3. Can we say the decision by Germany and Japan to move away from the reliance on nuclear power is ill-conceived? Have, Australia and New Zealand which have shunned nuclear power from the beginning, suffered from lack of quality electricity supply?

4. With the projected cost at Jaitapur nuclear power park (Maharastra) of about Rs 20 crore per MW, can nuclear power compare favorably with coal power (about Rs. 7 Crore/MW), OR hydro power (about Rs. 8 crores/MW) OR solar power (about Rs. 20 /MW and which is coming down steeply)? If such capital costs are more in nuclear power, why should we pursue it despite so many potential risks?

5. Are there better options to bridge the gap between demand and supply of electricity in a densely populated country such as India? Shall we not consider all the much benign options before we consider the nuclear power option, which has not gained popular acceptance even after 50 years of massive support to nuclear power in India? How muchcan we get out of the existing power infrastructure through efficiency improvement measures alone? Is this benefit not more than the total nuclear power capacity planned by 2031-32?

6. Can we afford to accept the high risks (where ‘risk’ = ‘probability of nuclear accident occurring’ X ‘consequences of such an accident’) associated with nuclear power technology? How many of us are ready to live near a nuclear power plant/ nuclear facility knowing well the credible threat of radiation leakage?

7. In the background of three major nuclear accidents, and many near misses, can we afford to ignore the “precautionary principle” as
enunciated by the international convention on bio-diversity?

8. Can we afford to ignore the caution by many reports/articles which have appeared in the media, and by leading personalities such as Michail Gorbachev, UN Secretary General, Physician for Social Responsibility, Dr. A Gopala Krishnan, Dr. Balram etc. ?

9. Whether the costs, which we need to pass on to the future generations (in safeguarding the nuclear waste/spent fuel for thousands of years), justifiable since there will be no benefits to those generations? How many times more electricity will the nuclear fuel cycle consume as compared to the electricity it can generate in its economic life cycle of about 40 years?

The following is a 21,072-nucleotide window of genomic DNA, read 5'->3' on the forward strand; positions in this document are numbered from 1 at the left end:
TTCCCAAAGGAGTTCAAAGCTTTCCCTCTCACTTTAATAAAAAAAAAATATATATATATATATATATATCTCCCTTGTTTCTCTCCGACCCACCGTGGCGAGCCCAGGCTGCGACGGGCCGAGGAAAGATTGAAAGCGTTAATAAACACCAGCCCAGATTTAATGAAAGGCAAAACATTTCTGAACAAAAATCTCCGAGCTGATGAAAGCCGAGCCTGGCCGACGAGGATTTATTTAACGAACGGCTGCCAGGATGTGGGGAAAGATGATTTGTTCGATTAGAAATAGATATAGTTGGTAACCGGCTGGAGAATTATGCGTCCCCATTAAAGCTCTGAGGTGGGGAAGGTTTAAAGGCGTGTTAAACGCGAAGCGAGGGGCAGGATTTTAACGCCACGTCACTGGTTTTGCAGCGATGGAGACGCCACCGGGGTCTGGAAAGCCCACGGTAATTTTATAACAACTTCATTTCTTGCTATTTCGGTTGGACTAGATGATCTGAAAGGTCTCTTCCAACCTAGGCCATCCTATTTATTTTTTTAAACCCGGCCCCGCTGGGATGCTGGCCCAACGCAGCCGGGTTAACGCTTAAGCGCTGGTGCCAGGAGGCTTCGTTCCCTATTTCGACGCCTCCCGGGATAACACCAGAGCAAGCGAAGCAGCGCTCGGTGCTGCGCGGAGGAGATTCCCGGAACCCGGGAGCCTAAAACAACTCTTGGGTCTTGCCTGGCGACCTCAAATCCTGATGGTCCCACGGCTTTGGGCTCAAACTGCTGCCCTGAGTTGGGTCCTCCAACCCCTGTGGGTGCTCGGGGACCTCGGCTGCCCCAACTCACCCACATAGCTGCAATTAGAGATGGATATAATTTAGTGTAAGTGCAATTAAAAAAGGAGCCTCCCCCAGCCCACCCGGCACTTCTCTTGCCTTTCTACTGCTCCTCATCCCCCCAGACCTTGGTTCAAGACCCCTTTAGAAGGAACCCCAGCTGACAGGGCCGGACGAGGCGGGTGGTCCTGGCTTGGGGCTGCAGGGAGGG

10. What are all the direct and indirect costs to the society of nuclear power as compared to the benefits in a poor country such as India? Are such benefits unquestionably higher than the costs? Through an objective study of Costs & Benefits Analysis, as a decision making tool, can we establish beyond reasonable doubts that every nuclear power plant in the country has more benefits than costs to the society?

11. Can the nuclear establishment in the country take the public at large for complete confidence by sharing all the relevant information?

12. Why all the stake holders are not party to the carefully considered decisions on setting up nuclear power plants?

13. Can we convincingly say that none of the provisions of our Constitution and various Acts of our Parliament will be violated by persisting with the nuclear power policy?

14. How have we taken the bitter experiences of nuclear establishment around the world into objective account while planning our own nuclear power policy?

15. Since the probability of a nuclear accident, in the entire chain of nuclear fuel cycle, is not zero why the associated insurance cover is not admissible to individuals/communities/state? Why are the nuclear suppliers insisting on passing on the liability to the operators instead of suppliers? Is the government diligent in passing the cost of a nuclear accident to its people, whereas the financial benefits of a nuclear equipment supply contract goes to a foreign supplier?

Shankar Sharma
Power Policy Analyst
Mulubagilu, Doorvasapuram Post, Thirthahally
Shimoga District, Karnataka – 577432
Phone: 08181 203 703 / 296 402 & 94482 72503